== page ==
FOR IMMEDIATE RELEASE
Mayor's Press Office
As part of his ongoing efforts to improve the environment through reducing waste and encouraging sustainable practices, Mayor Rahm Emanuel proposed an amendment to the Chicago Municipal Code on Wednesday. Currently, the Municipal Code allows properly permitted facilities to engage in operations that convert waste to energy. However, because of a prohibition on using recyclable materials as fuel, composting facilities could not recover and use the biogas that is a byproduct of the composting operation converting waste to energy.
“Converting waste into energy will help Chicago become a greener, more sustainable City,” said Mayor Rahm Emanuel. “Relying on clean, renewable resources further secures Chicago’s global competitiveness as we invest in our future and make energy usage more efficient.”
The amendment will clarify language in the Recycling Facility Permitting Ordinance regarding the recovery of materials for fuel in energy production processes. Because of the current prohibition on using recyclable materials as fuel, a composting facility may not recover and use the biogas which is a byproduct of the composting operation. With new technologies, gases from the decomposition of organic waste (including food waste, yard clippings and non-recyclable paper) can be captured and use as clean, renewable energy, rather than released to the atmosphere. This ordinance will help divert organic waste from landfills, particularly food waste, which accounts for about 14% of the municipal solid waste stream.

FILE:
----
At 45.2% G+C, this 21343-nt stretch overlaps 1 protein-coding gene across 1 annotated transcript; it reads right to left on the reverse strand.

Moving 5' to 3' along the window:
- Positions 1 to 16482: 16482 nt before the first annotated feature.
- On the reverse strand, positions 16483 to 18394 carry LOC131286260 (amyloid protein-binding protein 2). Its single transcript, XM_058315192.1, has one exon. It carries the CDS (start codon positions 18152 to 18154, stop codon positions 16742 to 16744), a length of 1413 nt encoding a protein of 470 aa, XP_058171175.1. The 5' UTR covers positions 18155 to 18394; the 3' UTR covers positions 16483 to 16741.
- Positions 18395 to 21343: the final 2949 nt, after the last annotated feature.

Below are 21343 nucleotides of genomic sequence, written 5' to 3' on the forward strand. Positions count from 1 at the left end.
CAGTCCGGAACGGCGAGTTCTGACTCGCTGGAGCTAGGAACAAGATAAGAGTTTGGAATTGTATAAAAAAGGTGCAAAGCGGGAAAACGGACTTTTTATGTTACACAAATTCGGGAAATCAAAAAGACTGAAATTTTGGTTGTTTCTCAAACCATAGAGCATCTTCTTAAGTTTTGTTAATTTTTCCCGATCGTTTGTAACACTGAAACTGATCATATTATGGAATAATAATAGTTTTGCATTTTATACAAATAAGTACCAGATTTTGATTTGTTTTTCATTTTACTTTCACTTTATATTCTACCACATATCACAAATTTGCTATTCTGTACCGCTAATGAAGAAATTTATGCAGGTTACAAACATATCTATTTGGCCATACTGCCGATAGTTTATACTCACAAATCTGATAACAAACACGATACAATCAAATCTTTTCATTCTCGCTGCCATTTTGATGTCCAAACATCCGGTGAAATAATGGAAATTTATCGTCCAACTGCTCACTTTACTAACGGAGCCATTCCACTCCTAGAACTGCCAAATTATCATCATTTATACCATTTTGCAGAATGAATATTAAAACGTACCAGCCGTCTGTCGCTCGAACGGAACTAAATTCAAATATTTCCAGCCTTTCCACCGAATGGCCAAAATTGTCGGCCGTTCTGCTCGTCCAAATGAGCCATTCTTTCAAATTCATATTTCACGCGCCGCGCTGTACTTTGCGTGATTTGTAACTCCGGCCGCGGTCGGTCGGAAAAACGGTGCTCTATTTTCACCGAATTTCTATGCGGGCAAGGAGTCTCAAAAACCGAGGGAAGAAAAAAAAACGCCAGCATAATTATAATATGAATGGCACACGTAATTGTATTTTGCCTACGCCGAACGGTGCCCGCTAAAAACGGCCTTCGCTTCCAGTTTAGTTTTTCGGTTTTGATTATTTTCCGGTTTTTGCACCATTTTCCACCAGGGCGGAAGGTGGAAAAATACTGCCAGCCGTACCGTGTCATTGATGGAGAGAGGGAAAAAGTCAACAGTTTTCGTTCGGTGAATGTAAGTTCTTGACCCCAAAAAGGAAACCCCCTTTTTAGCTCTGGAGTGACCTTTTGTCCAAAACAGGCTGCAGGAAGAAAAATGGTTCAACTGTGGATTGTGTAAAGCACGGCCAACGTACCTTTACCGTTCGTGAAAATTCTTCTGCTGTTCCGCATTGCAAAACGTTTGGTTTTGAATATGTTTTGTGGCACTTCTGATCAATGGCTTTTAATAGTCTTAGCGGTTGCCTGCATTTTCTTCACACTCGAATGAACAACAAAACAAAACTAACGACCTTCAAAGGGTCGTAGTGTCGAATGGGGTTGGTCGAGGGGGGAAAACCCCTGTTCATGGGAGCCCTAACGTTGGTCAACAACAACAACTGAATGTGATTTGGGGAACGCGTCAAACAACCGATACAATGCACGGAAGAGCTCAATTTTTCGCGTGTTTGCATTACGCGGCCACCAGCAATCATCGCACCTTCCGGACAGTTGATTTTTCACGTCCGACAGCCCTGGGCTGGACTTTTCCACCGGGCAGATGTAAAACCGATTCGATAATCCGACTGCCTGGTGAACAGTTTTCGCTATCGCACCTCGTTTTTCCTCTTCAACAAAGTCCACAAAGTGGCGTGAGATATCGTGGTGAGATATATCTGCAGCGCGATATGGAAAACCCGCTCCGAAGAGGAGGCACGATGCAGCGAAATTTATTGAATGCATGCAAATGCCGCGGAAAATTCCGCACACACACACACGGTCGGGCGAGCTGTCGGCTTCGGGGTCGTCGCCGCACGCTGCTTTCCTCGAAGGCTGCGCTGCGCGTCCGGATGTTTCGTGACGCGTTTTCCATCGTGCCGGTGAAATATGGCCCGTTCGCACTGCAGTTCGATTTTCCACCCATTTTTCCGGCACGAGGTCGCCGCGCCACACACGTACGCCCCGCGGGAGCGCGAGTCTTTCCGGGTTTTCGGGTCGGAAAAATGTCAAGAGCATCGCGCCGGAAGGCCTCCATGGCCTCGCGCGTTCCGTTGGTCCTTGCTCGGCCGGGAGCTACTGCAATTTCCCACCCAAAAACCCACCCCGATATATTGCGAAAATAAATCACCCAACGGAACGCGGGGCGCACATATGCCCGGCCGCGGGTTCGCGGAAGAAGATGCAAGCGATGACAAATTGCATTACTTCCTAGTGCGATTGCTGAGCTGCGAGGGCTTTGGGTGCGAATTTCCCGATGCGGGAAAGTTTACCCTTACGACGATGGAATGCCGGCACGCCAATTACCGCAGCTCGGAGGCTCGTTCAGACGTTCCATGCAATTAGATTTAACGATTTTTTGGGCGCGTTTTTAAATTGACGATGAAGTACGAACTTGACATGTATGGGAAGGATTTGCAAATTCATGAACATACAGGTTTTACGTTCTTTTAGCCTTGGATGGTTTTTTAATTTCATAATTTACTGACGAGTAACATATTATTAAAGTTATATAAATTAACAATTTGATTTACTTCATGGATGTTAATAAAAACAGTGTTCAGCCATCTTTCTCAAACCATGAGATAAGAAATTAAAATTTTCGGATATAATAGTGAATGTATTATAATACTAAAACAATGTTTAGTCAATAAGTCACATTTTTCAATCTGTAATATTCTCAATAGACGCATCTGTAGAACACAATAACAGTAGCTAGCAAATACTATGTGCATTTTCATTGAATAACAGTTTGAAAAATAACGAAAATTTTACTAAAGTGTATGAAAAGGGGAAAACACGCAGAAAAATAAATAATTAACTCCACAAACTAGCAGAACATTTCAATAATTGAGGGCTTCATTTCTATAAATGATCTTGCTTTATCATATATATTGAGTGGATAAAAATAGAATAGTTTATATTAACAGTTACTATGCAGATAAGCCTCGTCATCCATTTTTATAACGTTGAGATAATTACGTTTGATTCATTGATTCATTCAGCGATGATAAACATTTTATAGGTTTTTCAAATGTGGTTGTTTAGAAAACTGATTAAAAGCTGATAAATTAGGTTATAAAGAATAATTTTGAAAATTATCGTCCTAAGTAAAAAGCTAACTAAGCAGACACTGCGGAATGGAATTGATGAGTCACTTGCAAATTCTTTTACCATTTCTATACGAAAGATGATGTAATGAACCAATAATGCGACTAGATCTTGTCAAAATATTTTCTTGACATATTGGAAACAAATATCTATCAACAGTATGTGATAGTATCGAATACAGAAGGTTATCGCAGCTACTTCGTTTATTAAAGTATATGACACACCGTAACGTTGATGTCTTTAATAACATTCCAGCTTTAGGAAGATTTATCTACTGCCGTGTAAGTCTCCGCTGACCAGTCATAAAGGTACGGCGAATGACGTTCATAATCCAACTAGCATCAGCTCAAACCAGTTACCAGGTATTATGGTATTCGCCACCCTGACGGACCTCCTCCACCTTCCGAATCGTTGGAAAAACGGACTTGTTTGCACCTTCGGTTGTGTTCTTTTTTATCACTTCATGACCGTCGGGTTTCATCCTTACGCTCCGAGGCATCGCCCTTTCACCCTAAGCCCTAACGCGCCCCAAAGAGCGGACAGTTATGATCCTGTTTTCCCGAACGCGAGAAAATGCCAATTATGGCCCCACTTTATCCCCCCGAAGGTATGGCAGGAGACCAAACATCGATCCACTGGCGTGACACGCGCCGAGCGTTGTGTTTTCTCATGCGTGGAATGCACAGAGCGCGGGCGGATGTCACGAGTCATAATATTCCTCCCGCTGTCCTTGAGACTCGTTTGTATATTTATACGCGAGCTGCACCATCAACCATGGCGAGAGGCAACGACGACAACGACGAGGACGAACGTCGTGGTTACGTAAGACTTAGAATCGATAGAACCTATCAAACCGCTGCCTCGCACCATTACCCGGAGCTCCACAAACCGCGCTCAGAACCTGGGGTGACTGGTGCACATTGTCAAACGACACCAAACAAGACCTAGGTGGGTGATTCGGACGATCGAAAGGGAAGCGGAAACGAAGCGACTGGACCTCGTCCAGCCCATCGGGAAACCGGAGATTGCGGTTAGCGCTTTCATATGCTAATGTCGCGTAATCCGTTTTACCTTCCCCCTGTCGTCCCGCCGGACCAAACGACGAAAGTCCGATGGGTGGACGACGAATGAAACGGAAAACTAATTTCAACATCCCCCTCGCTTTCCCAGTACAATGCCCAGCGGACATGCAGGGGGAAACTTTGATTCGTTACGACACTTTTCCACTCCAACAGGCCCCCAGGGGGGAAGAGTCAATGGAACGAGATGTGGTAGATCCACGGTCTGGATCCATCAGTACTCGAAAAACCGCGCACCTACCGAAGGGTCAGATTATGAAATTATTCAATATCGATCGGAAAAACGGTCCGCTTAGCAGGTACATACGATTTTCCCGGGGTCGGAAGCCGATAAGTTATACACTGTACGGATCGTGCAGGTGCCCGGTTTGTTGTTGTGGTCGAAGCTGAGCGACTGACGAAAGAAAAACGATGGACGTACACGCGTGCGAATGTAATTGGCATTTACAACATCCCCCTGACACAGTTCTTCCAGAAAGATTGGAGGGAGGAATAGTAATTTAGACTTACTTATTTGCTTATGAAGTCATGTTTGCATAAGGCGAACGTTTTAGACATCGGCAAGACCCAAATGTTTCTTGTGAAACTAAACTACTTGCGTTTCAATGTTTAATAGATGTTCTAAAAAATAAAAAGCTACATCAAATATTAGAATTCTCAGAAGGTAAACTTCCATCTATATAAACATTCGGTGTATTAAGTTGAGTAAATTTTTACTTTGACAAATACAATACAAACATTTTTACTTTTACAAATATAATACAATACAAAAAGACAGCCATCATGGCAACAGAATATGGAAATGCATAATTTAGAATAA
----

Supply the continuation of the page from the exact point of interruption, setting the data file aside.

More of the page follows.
This amendment furthers the Sustainable Chicago 2015 goal to promote waste reduction, reuse, and recycling.